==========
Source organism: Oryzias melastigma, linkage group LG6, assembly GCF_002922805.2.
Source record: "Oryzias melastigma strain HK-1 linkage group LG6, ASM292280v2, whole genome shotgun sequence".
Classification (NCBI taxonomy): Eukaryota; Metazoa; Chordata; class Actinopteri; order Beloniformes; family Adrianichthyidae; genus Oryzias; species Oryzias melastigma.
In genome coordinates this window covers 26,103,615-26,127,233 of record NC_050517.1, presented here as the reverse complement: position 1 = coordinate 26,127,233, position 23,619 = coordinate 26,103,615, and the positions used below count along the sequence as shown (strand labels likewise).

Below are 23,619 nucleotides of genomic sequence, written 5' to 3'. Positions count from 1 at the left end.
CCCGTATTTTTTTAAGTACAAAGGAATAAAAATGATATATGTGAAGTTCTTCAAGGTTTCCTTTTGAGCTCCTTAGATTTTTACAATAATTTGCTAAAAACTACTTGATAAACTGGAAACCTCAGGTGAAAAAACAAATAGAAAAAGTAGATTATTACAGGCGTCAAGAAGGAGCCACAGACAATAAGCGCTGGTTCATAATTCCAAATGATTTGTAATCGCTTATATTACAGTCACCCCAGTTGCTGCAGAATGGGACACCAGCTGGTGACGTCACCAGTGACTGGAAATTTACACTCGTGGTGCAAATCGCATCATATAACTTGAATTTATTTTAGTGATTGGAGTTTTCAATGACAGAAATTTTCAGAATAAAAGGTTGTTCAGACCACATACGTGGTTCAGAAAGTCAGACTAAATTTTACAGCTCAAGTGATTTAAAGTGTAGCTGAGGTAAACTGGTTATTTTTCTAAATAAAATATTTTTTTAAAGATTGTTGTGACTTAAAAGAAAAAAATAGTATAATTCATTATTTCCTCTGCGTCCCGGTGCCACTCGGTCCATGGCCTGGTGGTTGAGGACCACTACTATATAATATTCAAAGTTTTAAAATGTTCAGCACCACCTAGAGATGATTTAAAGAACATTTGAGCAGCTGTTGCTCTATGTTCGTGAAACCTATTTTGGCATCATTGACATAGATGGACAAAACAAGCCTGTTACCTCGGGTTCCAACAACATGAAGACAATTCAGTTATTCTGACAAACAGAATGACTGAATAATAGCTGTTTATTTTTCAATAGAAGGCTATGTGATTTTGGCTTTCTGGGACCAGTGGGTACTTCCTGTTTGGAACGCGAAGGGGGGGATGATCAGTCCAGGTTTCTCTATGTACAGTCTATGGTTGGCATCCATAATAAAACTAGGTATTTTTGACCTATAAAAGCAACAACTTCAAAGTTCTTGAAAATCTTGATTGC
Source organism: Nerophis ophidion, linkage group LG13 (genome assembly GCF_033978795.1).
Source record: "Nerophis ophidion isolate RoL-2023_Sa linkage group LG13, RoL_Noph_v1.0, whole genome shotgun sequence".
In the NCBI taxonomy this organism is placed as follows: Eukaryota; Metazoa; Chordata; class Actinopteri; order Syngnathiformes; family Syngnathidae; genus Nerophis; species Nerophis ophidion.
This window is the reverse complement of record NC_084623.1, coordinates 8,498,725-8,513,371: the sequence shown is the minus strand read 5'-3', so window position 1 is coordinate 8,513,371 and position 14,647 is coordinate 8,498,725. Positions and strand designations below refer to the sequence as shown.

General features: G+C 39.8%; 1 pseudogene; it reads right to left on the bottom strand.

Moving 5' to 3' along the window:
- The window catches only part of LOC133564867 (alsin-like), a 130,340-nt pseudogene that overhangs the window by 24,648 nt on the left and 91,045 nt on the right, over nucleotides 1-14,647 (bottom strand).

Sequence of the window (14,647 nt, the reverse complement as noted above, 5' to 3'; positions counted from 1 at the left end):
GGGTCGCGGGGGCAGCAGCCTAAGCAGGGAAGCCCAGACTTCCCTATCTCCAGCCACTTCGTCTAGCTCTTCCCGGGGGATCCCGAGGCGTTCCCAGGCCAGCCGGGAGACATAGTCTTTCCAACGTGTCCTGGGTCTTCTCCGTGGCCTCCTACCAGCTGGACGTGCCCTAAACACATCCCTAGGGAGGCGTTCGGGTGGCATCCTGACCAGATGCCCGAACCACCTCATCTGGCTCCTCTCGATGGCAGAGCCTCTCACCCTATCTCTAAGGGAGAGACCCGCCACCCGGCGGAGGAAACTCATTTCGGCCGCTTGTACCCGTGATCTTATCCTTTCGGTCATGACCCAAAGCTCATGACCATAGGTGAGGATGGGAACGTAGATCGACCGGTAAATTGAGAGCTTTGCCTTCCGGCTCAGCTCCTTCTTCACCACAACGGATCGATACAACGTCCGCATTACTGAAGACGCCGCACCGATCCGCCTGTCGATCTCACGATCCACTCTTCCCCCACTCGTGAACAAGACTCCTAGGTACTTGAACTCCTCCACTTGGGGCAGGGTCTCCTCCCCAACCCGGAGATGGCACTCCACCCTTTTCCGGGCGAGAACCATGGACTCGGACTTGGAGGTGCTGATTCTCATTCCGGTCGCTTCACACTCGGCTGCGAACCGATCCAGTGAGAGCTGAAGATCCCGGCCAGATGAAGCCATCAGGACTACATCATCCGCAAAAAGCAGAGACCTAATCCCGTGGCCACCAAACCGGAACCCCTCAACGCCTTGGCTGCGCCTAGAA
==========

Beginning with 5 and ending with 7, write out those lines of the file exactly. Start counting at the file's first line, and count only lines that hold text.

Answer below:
Below are 23,619 nucleotides of genomic sequence, written 5' to 3'. Positions count from 1 at the left end.
CCCGTATTTTTTTAAGTACAAAGGAATAAAAATGATATATGTGAAGTTCTTCAAGGTTTCCTTTTGAGCTCCTTAGATTTTTACAATAATTTGCTAAAAACTACTTGATAAACTGGAAACCTCAGGTGAAAAAACAAATAGAAAAAGTAGATTATTACAGGCGTCAAGAAGGAGCCACAGACAATAAGCGCTGGTTCATAATTCCAAATGATTTGTAATCGCTTATATTACAGTCACCCCAGTTGCTGCAGAATGGGACACCAGCTGGTGACGTCACCAGTGACTGGAAATTTACACTCGTGGTGCAAATCGCATCATATAACTTGAATTTATTTTAGTGATTGGAGTTTTCAATGACAGAAATTTTCAGAATAAAAGGTTGTTCAGACCACATACGTGGTTCAGAAAGTCAGACTAAATTTTACAGCTCAAGTGATTTAAAGTGTAGCTGAGGTAAACTGGTTATTTTTCTAAATAAAATATTTTTTTAAAGATTGTTGTGACTTAAAAGAAAAAAATAGTATAATTCATTATTTCCTCTGCGTCCCGGTGCCACTCGGTCCATGGCCTGGTGGTTGAGGACCACTACTATATAATATTCAAAGTTTTAAAATGTTCAGCACCACCTAGAGATGATTTAAAGAACATTTGAGCAGCTGTTGCTCTATGTTCGTGAAACCTATTTTGGCATCATTGACATAGATGGACAAAACAAGCCTGTTACCTCGGGTTCCAACAACATGAAGACAATTCAGTTATTCTGACAAACAGAATGACTGAATAATAGCTGTTTATTTTTCAATAGAAGGCTATGTGATTTTGGCTTTCTGGGACCAGTGGGTACTTCCTGTTTGGAACGCGAAGGGGGGGATGATCAGTCCAGGTTTCTCTATGTACAGTCTATGGTTGGCATCCATAATAAAACTAGGTATTTTTGACCTATAAAAGCAACAACTTCAAAGTTCTTGAAAATCTTGATTGC
Source organism: Nerophis ophidion, linkage group LG13 (genome assembly GCF_033978795.1).